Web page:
David Parisi is an Associate Professor of Emerging Media at the College of Charleston. He holds a Ph.D. in Media, Culture, and Communication from New York University. He has published extensively on the relationship between touch and media technology, attempting to give the sense of touch a new centrality in Media Studies. His book Archaeologies of Touch: Interfacing with Haptics from electricity to computing (February 2018) will be published by the University of Minnesota Press, and his coediting issue of New Media & Society organized around the theme Haptic Media Studies (forthcoming). 

Melike Şahinol (Dr. rer. soc.) is a Research Fellow at the Orient-Institut Istanbul of the Max Weber Foundation and head of the research area »Human, Medicine and Society«. She is guest researcher at the Institute for Technology Assessment and Systems Analysis (ITAS), Karlsruhe Institute of Technology (KIT, Germany). Melike Şahinol received several grants and fellowships, including one at the program on »Science, Technology and Society« (STS) at the Kennedy School of Government, Harvard University. Her research interests lie in the field of STS, Sociology of Technology and Medical Sociology. In addition she deals with bio-/technology policies in Turkey, particularly in the field of Human Enhancement and Reproductive Medicine. At the Orient-Institute Istanbul she is actually working on two projects: „Neuroehancment: Practices and Techniques (NEPTurkey)“ and „Blurred Boundaries of Assistive Reproduction Technologies (B.B.ART)”.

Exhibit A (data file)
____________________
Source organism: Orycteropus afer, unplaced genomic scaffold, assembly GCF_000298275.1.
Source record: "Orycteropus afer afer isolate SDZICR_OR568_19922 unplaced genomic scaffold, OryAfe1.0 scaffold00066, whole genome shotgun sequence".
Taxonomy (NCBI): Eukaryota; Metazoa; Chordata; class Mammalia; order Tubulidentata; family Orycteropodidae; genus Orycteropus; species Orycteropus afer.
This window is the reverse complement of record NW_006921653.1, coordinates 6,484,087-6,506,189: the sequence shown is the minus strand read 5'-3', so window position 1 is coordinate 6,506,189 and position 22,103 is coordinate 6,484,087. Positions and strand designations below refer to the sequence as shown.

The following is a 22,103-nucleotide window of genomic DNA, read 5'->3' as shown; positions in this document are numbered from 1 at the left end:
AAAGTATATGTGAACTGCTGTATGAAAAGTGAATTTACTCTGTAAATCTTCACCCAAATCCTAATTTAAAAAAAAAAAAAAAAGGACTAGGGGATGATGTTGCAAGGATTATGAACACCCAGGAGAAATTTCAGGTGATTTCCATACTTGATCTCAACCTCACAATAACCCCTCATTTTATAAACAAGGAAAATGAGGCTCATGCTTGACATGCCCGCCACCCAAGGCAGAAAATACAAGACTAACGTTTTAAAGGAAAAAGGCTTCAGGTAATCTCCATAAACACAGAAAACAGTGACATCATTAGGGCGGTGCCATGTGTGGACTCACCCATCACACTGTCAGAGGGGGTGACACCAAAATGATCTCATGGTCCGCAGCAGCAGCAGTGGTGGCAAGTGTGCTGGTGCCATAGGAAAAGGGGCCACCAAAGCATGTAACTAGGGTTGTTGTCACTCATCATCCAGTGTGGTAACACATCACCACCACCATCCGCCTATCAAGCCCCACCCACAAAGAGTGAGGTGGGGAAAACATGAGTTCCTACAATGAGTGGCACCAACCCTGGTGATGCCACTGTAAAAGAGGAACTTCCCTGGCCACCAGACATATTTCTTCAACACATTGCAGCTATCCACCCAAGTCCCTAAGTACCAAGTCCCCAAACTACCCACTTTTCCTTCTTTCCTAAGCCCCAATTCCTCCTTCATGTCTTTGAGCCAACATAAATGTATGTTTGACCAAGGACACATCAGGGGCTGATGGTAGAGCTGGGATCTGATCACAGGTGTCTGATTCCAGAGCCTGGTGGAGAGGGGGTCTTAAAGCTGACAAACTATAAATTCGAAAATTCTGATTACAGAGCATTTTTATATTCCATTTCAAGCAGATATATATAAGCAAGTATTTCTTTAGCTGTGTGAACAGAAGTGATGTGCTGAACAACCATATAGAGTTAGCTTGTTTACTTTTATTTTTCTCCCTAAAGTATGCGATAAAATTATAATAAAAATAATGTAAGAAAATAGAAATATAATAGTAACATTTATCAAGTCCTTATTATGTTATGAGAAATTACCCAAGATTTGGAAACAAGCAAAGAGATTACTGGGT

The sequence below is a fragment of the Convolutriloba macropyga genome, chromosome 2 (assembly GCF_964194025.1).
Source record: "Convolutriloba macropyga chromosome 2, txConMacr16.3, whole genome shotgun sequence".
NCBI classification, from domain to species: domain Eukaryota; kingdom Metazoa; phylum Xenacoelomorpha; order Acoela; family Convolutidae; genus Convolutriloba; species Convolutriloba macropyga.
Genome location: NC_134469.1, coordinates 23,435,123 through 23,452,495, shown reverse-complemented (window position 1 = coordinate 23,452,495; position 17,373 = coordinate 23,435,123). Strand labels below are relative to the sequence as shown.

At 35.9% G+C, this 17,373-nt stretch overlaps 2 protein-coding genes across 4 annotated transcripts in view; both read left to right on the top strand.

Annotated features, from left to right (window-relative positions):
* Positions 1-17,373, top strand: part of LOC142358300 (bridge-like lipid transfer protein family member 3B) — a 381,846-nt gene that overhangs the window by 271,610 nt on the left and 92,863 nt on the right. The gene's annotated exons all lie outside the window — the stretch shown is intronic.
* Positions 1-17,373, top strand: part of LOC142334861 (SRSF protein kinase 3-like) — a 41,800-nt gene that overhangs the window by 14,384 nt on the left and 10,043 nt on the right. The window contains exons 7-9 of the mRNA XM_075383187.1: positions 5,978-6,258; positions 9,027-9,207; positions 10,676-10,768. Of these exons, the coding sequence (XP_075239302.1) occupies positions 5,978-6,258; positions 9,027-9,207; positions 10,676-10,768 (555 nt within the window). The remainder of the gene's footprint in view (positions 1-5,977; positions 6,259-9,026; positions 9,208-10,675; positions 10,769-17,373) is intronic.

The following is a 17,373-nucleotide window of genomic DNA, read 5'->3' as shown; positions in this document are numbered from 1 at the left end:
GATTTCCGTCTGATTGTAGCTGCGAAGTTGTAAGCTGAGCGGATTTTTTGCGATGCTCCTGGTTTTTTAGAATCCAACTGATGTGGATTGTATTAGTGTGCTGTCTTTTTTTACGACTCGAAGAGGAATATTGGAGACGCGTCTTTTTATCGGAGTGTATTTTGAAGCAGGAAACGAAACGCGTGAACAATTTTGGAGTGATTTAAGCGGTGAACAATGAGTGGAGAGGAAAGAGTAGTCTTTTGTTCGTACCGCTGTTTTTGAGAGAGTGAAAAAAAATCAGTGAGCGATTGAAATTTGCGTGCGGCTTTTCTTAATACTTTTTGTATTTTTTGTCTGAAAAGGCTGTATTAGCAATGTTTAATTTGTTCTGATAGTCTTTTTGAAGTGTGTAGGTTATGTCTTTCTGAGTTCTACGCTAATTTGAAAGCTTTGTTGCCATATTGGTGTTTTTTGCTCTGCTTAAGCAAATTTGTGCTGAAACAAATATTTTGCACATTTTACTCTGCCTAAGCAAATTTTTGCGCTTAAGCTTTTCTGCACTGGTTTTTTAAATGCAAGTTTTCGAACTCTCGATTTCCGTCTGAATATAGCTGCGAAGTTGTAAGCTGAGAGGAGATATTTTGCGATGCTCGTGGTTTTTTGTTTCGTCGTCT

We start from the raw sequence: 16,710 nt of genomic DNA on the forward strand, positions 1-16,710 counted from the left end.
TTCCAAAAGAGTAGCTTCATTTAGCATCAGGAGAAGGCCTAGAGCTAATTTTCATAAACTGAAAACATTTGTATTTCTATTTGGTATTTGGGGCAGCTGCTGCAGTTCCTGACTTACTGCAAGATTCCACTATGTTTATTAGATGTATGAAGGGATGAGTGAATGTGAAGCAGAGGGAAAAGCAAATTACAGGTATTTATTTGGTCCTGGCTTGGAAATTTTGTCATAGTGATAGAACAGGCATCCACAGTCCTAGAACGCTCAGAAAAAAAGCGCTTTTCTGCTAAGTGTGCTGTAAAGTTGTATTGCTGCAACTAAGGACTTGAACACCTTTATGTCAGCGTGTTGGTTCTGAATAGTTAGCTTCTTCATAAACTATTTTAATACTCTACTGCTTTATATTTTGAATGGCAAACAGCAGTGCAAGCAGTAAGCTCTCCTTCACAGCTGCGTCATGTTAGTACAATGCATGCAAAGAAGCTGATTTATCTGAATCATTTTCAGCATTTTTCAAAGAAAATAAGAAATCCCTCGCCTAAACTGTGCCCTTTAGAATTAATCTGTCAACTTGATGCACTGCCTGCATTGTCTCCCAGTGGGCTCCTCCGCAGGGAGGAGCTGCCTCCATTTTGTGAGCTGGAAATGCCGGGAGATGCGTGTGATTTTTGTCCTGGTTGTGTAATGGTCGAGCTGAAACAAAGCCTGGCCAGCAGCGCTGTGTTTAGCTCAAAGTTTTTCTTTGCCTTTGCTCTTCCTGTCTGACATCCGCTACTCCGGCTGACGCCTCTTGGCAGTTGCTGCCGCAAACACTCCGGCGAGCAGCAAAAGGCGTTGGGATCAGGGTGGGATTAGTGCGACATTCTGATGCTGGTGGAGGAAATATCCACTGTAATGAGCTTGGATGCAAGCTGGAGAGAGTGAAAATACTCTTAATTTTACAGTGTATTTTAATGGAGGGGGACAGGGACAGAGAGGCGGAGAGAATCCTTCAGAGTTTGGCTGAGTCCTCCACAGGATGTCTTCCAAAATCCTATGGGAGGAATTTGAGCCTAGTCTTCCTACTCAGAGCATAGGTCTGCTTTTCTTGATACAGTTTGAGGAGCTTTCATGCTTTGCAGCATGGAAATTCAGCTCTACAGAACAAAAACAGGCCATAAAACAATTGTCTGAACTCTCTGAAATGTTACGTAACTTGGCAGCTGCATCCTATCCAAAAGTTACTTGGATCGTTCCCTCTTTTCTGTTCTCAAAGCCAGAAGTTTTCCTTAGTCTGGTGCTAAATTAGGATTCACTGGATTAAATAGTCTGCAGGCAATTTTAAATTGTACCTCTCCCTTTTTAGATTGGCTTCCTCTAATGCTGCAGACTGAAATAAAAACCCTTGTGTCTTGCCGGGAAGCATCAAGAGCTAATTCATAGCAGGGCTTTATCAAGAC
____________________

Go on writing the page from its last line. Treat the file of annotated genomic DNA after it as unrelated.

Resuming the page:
Robert Stock is the coordinator of the DFG-research group “Media and Participation” at the Uni-versity of Konstanz, Germany. His main research interests are the mediality of dis-abling processes in digital culture, media practices of hearing and seeing, representations of disability, museums and the question of accessibility as well as documentary film and audiovisuality. He is co-editor of ReClaiming Participation. Technology – Mediation – Collectivity (Bielefeld: transcript 2016). Recent publications include “Singing altogether now. Unsettling images of disability and experimental filmic practices”, in Documentary and Disability, Routledge Forthcoming).